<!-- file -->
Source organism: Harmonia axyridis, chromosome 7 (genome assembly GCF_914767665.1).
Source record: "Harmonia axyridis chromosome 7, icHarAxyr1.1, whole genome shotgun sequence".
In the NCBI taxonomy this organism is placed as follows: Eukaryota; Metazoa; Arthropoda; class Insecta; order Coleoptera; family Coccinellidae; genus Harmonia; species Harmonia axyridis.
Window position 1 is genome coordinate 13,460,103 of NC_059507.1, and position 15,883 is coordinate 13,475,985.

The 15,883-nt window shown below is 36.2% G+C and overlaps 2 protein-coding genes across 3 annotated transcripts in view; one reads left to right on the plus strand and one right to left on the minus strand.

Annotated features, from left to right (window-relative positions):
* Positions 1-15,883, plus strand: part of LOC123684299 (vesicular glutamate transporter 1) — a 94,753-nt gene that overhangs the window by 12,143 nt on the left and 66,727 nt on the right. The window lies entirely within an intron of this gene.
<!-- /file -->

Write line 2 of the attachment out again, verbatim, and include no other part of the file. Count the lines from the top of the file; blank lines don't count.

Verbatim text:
Source record: "Harmonia axyridis chromosome 7, icHarAxyr1.1, whole genome shotgun sequence".